President Biden announced his first slate of judicial nominees on Tuesday, naming picks for 11 appellate court, district court and superior court vacancies — including Judge Ketanji Brown Jackson for the powerful D.C. Circuit Court of Appeals.
Judge Jackson, who has served on the U.S. District Court for the District of Columbia since 2013, is seen as a potential U.S. Supreme Court nominee someday. Mr. Biden committed during the campaign to nominating a Black woman for the Supreme Court if he gets the opportunity to fill a vacancy.
She would fill the vacancy left by Attorney General Merrick Garland. Former President Obama nominated Mr. Garland to serve on the Supreme Court in March 2016, but the nomination was blocked by Senate Republicans, who said the winner of the 2016 presidential election should make the pick.
The slate of nominees includes two other African American women for circuit court vacancies.
The other nominees are:
• Tiffany Cunningham, a partner at Perkins Coie in Chicago, for the U.S. Court of Appeals for the Federal Circuit.
• Candace Jackson-Akiwumi, a partner at Zuckerman Spaeder in D.C., for the U.S. Court of Appeals for the 7th Circuit.
• Judge Deborah Boardman, a United States Magistrate Judge for the U.S. District Court for the District of Maryland, for the U.S. District Court for the District of Maryland.
• Judge Lydia Griggsby, a judge on the U.S. Court of Federal Claims, for the U.S. District Court for the District of Maryland.
• Julien Neals, county counsel and acting county administrator for Bergen County, New Jersey, for the U.S. District Court for the District of New Jersey.
• Judge Florence Y. Pan, associate judge on the Superior Court for the District of Columbia, for the U.S. District Court for the District of Columbia.
• Judge Zahid N. Quraishi, a United States Magistrate Judge for the U.S. District Court for the District of New Jersey, for the U.S. District Court for the District of New Jersey.
• Regina Rodriguez, a partner at Wilmer Cutler Pickering Hale and Dorr in Denver, for the U.S. District Court for the District of Colorado.
• Margaret Strickland, a partner at McGraw & Strickland in Las Cruces, New Mexico, for the U.S. District Court for the District of New Mexico.
• Judge Rupa Ranga Puttagunta, an administrative judge for the D.C. Rental Housing Commission, for the Superior Court of the District of Columbia.
“This trailblazing slate of nominees draws from the very best and brightest minds of the American legal profession,” Mr. Biden said in a statement. “Each is deeply qualified and prepared to deliver justice faithfully under our Constitution and impartially to the American people — and together they represent the broad diversity of background, experience, and perspective that makes our nation strong.”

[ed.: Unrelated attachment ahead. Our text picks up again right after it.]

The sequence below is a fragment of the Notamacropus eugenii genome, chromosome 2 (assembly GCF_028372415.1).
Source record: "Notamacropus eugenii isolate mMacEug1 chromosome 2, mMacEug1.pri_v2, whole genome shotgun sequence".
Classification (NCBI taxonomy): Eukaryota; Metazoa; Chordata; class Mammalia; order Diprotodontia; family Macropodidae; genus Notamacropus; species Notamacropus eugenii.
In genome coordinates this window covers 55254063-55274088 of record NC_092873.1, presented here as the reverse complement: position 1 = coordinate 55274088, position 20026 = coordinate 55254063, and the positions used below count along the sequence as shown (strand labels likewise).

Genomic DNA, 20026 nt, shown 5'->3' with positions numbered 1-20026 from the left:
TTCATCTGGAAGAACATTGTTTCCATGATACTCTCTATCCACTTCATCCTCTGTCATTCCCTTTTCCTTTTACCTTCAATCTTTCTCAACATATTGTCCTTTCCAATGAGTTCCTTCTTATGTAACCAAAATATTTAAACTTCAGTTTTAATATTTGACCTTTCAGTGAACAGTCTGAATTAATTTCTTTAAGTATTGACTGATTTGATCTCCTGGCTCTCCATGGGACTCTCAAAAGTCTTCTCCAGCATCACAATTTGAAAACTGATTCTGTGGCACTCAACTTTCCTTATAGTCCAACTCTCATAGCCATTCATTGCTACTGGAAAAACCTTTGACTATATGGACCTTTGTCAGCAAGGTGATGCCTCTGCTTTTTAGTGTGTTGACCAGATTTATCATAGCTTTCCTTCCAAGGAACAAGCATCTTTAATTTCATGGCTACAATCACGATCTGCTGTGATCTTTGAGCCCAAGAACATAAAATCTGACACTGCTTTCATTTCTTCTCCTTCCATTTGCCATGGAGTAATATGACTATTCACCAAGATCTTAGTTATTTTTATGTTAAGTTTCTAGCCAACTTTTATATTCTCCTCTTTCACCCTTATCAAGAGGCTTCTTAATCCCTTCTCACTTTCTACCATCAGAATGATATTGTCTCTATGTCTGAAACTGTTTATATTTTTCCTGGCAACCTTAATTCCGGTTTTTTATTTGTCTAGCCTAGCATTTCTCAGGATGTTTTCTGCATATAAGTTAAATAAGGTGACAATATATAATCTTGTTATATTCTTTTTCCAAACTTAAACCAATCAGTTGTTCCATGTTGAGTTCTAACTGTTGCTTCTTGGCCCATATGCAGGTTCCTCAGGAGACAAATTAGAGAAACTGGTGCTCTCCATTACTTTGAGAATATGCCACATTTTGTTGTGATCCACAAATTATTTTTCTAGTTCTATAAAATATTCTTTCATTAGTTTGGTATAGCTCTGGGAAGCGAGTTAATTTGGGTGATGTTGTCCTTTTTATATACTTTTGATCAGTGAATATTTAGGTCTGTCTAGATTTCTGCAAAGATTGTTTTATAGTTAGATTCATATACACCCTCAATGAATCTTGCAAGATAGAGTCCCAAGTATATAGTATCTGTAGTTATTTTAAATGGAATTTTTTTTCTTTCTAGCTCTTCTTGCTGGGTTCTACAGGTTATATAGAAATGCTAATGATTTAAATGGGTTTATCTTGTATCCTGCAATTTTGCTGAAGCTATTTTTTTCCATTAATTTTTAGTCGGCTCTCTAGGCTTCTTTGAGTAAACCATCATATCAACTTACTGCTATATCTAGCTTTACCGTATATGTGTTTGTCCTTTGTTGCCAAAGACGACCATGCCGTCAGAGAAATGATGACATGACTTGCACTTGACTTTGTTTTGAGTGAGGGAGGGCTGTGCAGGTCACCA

If confirmed, Judge Quraishi would be the first-ever Muslim American federal judge, Judge Pan would be the first Asian American and Pacific Islander woman to serve on the D.C. District Court, and Judge Griggsby would be the first woman of color to serve as a federal judge for the District of Maryland.
Mr. Biden entered office with 68 judicial vacancies on the federal appellate and district courts — significantly fewer than former President Trump, who reshaped the federal courts with more than 200 successful nominees during his four years in office.
At this point in their first terms, Mr. Obama had announced one judicial pick and Mr. Trump had announced two, which included Supreme Court Justice Neil M. Gorsuch.
Civil rights and liberal advocacy groups swiftly hailed Mr. Biden’s picks.
“This list powerfully affirms that nominees who are racially diverse and whose professional background reflects a broad range of practice are available to serve on the federal bench,” said Sherrilyn Ifill, president and director-counsel of the NAACP Legal Defense and Educational Fund Inc.
The group Demand Justice praised the picks and hinted that another promotion could be in Judge Jackson’s future.
“She and the other public defenders and civil rights lawyers in this group are exactly the kind of judges we need to rebalance our courts,” said Brian Fallon, the group’s executive director.
Mr. Fallon said progressives need to keep up a pressure campaign on senators to make sure the nominees advance in the Senate, which is split 50-50 between the two parties.
Democrats hold effective control of the chamber thanks to the tie-breaking vote of Vice President Kamala Harris.
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